Romans 9:22 “What if God, although willing to demonstrate His wrath and to make His power known, endured with much patience vessels of wrath prepared for destruction?”
What is the tone/intent of the phrase “prepared for destruction”?
I don’t believe we can understand this phrase in isolation from the pastoral concern, rhetorical question and assuring response in which it is embedded. That is, we need to read it in the context of Romans 9-11 after 8 chapters arguing Gentile inclusion by faith in Jesus Christ. In what follows, I am drawing from David Bentley Hart’s interpretation in his short, dense article, “Traditio Deformis” (https://www.firstthings.com/article/2015/05/traditio-deformis):
The pastoral concern comes at the beginning of chapter 9 (v. 1-5). Paul’s heart is broken when he thinks of those in his Jewish family who have rejected their own Messiah. Having been God’s vessels for introducing the Saviour of the whole world, will they now be rejected? What then do we make of God’s promises? Will he not, in the end, be faithful to his covenant?
Paul then launches into a rhetorical argument that hinges on a conditional “what if?” scenario. Rather than stating theological facts, he begins his argument with a worst-case proposition:
Since divine election is given rather than earned, then Gentiles are not included by their own merit. They have been chosen. “Jacob have I loved, but Esau have I hated” (9:13 – citing Malachi). Has he now simply chosen to hate Israel?
And then he recalls the Exodus story where God hardens Pharaoh’s heart (9:15-18). And he remembers the analogy of the divine Potter, choosing some vessels for noble service and others are discarded (9:19-21). Has God now chosen to harden Israel’s heart or cast them aside as an unworthy pot?
WHAT IF that’s what’s going on with the Jews? WHAT IF they are simply vessels prepared for destruction? (9:22). WHAT IF the elect are saved and the rest are chosen to be reprobate? Isn’t that God’s right?
Here, from Augustine to Calvin and his -ism, the text is extracted from context and made into an airtight theology of sovereign election, predestining a few to glory while the rest are left to damnation. And why? That’s God’s business. But if you must know, it is “to the praise of his glory.” But Paul isn’t done yet. His ‘what ifs’ are NOT his theology. It is his hypothetical question that, if left unanswered, makes him wish he’d rather be damned. But he does answer and the remaining section of 9-11 comprise his argument.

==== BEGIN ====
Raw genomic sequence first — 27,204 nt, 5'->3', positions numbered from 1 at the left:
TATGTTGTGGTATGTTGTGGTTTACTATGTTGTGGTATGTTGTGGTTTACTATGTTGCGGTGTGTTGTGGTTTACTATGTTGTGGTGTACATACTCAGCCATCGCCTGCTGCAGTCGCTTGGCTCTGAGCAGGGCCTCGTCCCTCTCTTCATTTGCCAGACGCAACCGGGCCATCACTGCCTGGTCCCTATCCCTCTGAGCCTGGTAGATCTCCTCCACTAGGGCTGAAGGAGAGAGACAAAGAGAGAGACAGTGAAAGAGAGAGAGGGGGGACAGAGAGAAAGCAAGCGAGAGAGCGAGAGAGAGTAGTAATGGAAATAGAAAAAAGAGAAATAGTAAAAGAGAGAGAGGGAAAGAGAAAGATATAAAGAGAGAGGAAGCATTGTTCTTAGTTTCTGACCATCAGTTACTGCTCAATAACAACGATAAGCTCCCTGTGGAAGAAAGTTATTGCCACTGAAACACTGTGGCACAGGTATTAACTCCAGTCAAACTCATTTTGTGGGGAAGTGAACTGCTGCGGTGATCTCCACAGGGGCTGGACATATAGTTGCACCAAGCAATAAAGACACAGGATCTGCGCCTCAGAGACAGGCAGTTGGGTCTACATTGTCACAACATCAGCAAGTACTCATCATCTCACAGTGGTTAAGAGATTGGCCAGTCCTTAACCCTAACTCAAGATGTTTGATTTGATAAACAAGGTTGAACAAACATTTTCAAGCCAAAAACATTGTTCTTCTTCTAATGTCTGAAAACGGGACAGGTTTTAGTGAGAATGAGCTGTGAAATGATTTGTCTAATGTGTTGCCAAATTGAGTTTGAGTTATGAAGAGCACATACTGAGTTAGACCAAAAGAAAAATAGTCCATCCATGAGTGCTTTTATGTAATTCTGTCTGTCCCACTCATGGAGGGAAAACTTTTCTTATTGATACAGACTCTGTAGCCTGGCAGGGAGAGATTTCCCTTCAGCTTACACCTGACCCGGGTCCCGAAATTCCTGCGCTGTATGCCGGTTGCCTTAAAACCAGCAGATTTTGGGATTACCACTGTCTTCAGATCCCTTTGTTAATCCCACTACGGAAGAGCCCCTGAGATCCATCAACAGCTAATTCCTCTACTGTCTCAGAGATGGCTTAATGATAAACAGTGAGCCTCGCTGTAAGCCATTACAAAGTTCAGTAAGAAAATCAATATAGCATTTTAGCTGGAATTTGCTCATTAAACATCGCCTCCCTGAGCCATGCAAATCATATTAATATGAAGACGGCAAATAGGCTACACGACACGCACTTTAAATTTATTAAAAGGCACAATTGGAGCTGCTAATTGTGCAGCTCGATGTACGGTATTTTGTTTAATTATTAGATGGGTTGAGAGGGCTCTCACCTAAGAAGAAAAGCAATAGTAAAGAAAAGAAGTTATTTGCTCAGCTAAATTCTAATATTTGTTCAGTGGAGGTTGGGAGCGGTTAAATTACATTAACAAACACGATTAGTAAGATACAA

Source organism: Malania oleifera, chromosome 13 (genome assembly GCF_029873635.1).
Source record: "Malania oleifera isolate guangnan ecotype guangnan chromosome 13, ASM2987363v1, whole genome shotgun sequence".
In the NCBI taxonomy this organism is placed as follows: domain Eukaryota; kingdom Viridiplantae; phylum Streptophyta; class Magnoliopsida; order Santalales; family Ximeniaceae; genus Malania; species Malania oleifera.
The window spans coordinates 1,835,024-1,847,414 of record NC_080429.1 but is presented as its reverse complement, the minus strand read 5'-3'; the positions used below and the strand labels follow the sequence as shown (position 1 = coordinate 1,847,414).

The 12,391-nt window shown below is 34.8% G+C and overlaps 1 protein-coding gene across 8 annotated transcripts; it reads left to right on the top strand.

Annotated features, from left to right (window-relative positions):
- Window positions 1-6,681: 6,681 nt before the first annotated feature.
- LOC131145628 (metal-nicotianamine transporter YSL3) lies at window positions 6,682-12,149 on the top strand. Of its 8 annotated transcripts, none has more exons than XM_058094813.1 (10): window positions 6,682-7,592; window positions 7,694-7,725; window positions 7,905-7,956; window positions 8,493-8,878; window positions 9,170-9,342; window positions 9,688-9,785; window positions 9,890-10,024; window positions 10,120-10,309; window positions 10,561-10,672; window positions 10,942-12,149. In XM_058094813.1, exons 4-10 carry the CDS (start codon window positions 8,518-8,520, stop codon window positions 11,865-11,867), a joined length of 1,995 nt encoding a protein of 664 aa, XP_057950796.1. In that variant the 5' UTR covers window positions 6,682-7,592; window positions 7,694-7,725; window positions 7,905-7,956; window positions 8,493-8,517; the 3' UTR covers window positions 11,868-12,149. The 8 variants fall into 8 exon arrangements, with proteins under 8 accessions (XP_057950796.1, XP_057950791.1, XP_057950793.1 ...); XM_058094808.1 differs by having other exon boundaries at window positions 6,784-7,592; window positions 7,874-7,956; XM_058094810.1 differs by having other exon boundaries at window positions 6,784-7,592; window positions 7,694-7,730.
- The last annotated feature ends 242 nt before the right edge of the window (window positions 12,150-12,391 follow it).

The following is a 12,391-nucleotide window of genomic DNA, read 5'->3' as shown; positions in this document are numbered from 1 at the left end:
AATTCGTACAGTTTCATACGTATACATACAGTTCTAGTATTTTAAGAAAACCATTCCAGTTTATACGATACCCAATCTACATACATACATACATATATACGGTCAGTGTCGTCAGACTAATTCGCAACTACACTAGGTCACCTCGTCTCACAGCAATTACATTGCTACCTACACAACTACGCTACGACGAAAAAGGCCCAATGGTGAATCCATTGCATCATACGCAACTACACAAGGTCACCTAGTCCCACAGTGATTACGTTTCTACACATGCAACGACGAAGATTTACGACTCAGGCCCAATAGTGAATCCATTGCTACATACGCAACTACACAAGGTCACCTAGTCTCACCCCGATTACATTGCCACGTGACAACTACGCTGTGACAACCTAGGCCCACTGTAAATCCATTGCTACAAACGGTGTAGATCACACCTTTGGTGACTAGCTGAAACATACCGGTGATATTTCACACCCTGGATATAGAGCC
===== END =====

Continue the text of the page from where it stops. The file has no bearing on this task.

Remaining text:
Paul picks up the question and returns to Israel’s story.
First, Paul notes how God’s pattern of election had always been subversive and scandalous: an elder brother (Esau for example) loses his birthright to a supplanter (Jacob for example). Or a younger son is inexplicably favored ahead of his elder (Joseph for example).
And yet, these stories are not ultimately about inclusion and exclusion. The stories of Esau and Joseph eventually come around to a delayed blessing that, in the end, includes the good of the rightful firstborn and, in the case of Joseph, his whole family. Neither Esau nor Joseph’s brothers are, in the end, rejected. Rather, after a lengthy estrangement, the brothers are reconciled.
So it is with Israel after the flesh, the children of the Law. The end of the Law now means that ALL may attain righteousness. There is no difference between Jews and Gentiles and ALL will receive the blessing. The remnant of Israel is not, therefore, the few among Israel who will be saved, but the firstfruits who anticipate that ALL Israel will be saved (11:26). The remnant sanctifies the whole (11:16). Their temporary ‘rejection,’ which allows for the world’s salvation, will culminate in their restoration and resurrection as well (11:11-15).
And since Hart opened up this interpretation to me, I must give him the honour of delivering his own punchline:
- This, then, is the radiant answer dispelling the shadows of Paul’s grim “what if,” clarion negative: There is no final “illustrative” division between vessels of wrath and of mercy; God has bound everyone in disobedience so as to show mercy to everyone (11:32); all are vessels of wrath so that all may be made vessels of mercy.
So you can see how “prepared for destruction” is not Paul’s position or our theological truth, but rather, a horrific perspective within Paul’s hypothetical and ultimately debunked ‘What if?’ scenario. The salvation of his brethren was already anticipated in Israel’s own story and so his heart (and ours) can rest in God’s goodness.